Photo: S3studio via Getty Images

Tech and telecom companies are pushing into the "rich messaging" arena, which allows upgrades over SMS texting such as video chat, high-resolution photo sharing and location sharing.

Why it matters: Companies and platforms are racing to build rich messaging services as people move communication with friends and family from open social platforms to encrypted messaging.

  • iMessage is currently considered one of the most widely-used rich messaging services. Social tech companies, like Facebook, Tencent, etc. own the bulk rich messaging app services around the world.
  • A push to compete with some of these platforms, and iMessage in particular, in rich messaging is coming from a consortium of mobile carriers, operating systems and manufacturers that have banded together to create an experience that works across carriers, devices and operating systems called RCS (Rich Communication Services) Messaging.

RCS Messaging takes features from a bunch of messaging platforms, like text, video cha and audio file sharing. It creates a seamless messaging system across devices, operating systems and wireless providers— (like Samsung, LG Electronics, and AT&T) — that could compete with the likes of iMessage, Facebook Messenger, WeChat or Whatsapp.

  • The goal is to use the mass reach of dozens of providers to eventually replace all standard text messaging with "rich" text messaging, that fosters far more engagement and advances mobile technology use.
  • Currently, there are 55 operators involved with the RCS push, with 167 million monthly active users.

The big picture: To give you a sense of how fast RCS is growing, the GSMA (Global System for Mobile Communications Association) expects RCS to double in adoption to 350 million global monthly active users by next year, a size roughly comparable to that of Twitter.

Go deeper: How today's teens communicate.

Go deeper

The cliffhanger could be ... Georgia

Illustration: Sarah Grillo/Axios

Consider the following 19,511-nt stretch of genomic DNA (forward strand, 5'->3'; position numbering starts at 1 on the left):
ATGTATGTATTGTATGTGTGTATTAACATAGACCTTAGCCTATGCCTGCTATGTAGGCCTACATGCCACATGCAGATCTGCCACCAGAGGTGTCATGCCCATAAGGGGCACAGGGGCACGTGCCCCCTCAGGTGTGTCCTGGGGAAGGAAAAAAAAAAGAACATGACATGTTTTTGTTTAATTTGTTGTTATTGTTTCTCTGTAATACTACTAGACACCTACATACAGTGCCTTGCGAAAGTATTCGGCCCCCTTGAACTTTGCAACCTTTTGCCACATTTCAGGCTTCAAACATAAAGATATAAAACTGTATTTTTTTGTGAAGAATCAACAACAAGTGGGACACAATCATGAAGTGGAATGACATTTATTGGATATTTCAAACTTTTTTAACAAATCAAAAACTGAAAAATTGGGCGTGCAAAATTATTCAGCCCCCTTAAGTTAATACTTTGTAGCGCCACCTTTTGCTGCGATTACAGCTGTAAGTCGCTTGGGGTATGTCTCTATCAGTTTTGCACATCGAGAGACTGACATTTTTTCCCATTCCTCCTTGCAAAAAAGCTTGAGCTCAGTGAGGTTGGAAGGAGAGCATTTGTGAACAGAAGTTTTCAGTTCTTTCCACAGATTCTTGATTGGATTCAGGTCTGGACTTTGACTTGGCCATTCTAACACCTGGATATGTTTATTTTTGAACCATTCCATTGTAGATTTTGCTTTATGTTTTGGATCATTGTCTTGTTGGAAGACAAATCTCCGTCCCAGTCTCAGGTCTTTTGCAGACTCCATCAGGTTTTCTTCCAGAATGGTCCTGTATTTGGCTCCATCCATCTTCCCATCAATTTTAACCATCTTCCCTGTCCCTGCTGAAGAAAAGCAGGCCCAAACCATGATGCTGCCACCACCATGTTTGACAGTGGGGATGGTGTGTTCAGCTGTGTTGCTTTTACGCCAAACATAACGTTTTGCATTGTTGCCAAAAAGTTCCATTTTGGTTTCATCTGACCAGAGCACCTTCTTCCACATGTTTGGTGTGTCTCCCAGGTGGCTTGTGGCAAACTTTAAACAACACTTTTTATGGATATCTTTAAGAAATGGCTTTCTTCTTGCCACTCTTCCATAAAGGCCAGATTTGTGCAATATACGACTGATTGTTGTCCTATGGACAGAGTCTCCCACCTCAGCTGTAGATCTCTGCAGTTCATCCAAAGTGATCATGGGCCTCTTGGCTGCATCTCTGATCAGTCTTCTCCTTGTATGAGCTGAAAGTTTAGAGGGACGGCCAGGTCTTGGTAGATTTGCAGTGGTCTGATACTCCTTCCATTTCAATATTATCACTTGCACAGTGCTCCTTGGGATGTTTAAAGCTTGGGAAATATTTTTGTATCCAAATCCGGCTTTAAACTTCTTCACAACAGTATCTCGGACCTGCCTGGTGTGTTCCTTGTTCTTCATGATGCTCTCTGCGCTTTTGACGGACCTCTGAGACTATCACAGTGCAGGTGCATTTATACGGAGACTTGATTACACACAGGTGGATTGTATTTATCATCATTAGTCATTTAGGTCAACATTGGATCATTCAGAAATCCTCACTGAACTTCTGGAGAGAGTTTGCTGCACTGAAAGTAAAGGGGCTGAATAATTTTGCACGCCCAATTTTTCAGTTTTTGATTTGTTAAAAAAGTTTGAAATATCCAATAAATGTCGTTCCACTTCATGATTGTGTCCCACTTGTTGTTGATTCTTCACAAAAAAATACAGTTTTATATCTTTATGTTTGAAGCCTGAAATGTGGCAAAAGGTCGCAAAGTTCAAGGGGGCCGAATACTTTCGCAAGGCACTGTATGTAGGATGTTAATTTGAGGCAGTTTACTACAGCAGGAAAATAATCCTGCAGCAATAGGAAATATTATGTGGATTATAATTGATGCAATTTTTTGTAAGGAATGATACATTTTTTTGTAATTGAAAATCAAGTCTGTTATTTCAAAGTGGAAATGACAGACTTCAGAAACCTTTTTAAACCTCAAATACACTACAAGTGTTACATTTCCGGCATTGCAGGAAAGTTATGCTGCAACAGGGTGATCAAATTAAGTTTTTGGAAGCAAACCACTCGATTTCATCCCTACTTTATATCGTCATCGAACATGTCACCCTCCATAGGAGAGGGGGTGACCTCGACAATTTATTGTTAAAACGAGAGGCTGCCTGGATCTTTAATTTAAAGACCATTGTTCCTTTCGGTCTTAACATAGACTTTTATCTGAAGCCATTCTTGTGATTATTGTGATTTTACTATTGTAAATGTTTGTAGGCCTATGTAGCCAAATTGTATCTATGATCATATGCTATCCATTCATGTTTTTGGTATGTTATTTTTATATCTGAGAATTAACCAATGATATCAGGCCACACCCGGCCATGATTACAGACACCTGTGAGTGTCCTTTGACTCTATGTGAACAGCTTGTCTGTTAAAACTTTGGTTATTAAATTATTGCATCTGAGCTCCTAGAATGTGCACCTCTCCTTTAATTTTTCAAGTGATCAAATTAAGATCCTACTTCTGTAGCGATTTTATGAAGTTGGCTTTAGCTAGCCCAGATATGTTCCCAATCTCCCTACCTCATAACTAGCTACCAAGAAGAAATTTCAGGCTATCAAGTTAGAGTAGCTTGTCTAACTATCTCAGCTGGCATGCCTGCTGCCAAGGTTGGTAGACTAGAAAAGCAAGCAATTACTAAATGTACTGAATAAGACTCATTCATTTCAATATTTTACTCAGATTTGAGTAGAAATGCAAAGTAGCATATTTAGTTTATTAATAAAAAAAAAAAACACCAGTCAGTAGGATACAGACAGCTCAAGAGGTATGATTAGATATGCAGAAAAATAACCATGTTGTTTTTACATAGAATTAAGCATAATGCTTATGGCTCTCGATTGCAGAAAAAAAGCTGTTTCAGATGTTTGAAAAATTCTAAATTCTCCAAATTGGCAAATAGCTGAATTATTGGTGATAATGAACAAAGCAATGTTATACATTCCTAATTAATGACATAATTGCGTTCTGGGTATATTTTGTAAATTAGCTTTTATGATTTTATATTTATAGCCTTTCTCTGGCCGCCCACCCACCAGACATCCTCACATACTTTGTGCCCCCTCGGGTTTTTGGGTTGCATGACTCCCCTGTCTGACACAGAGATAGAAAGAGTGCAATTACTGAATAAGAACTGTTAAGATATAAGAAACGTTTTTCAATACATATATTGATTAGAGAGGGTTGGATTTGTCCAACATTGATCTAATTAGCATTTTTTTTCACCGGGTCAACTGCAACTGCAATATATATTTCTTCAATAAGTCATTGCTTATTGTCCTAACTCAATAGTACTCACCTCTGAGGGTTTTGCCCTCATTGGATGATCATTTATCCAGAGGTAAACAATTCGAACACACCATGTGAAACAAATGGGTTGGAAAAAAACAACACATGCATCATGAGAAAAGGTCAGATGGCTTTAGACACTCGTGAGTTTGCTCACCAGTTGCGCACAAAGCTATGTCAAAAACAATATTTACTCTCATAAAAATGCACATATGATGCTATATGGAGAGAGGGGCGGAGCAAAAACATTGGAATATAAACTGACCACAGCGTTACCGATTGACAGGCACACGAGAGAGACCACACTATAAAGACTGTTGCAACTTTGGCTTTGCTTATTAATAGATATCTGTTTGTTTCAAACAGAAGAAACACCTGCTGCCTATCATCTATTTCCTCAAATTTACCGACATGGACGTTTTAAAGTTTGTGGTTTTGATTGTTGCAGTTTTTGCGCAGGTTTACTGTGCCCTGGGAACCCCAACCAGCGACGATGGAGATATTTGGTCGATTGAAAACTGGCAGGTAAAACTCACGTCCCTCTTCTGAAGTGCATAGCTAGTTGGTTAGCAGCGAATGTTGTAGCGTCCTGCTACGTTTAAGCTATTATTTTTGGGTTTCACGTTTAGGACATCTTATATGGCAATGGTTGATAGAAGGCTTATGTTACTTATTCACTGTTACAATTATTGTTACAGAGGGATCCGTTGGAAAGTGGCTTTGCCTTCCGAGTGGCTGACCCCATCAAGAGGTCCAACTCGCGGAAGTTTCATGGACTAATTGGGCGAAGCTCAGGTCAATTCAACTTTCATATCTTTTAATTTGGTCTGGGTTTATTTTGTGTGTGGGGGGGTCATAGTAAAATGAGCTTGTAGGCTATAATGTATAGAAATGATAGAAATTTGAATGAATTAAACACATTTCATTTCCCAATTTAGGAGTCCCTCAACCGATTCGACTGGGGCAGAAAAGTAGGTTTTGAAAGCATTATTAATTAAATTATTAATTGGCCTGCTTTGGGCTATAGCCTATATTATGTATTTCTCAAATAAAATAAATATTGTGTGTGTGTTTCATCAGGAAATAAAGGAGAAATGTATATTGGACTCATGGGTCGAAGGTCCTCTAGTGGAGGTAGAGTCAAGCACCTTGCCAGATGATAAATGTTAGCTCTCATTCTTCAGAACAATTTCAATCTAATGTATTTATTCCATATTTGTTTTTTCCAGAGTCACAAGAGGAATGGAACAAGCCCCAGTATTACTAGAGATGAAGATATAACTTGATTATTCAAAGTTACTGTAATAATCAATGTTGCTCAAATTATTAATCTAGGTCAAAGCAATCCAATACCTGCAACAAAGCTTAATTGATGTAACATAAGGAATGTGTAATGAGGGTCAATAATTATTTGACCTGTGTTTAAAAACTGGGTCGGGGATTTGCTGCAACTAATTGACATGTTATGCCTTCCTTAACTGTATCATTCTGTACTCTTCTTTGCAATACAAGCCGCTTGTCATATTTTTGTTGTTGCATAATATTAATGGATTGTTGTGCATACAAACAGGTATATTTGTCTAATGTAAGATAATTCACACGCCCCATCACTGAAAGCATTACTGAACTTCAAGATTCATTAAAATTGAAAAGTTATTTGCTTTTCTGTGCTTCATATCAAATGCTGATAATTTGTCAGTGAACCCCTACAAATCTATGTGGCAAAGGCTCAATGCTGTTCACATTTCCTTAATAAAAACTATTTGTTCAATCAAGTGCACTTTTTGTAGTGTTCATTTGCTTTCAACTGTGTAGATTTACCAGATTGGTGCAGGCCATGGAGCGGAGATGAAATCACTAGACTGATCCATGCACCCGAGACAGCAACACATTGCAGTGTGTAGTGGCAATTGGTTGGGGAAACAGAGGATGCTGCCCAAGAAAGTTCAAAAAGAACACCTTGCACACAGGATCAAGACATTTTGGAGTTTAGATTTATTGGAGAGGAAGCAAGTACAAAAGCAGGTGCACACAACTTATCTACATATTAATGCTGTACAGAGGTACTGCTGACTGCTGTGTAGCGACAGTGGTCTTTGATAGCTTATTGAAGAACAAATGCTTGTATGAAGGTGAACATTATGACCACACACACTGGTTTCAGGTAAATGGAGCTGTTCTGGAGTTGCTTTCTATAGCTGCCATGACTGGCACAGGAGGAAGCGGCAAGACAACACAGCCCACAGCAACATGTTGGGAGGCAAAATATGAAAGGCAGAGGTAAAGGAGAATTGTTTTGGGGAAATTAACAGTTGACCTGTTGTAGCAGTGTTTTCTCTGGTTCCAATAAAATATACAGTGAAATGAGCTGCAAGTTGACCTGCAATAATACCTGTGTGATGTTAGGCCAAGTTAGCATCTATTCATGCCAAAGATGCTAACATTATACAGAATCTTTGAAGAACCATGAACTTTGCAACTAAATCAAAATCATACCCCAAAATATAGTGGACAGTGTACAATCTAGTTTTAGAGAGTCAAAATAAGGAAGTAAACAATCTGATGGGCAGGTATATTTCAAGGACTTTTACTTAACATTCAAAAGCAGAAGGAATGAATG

It hasn't backed a Democrat for president since 1992, but Georgia's changing demographics may prove pivotal this year — not only to Trump v. Biden, but also to whether Democrats take control of the Senate.

Why it matters: If the fate of the Senate did hinge on Georgia, it might be January before we know the outcome. Meanwhile, voters' understanding of this power in the final days of the election could juice turnout enough to impact presidential results.

Amy Harder, author of Generate
6 hours ago - Energy & Environment

Climate change goes mainstream in presidential debate

Photo illustration: Aïda Amer/Axios. Photo: Olivier Douliery-Pool/Getty

The most notable part of Thursday’s presidential debate on climate change was the fact it was included as a topic and assumed as a fact.

The big picture: This is the first time in U.S. presidential history that climate change was a featured issue at a debate. It signals how the problem has become part of the fabric of our society. More extreme weather, like the wildfires ravaging Colorado, is pushing the topic to the front-burner.

Finally, a real debate

Photo: Morry Gash/AP

A more disciplined President Trump held back from the rowdy interruptions at tonight's debate in Nashville, while making some assertions so outlandish that Joe Biden chuckled and even closed his eyes. A Trump campaign adviser told Axios: "He finally listened." 

The result: A real debate.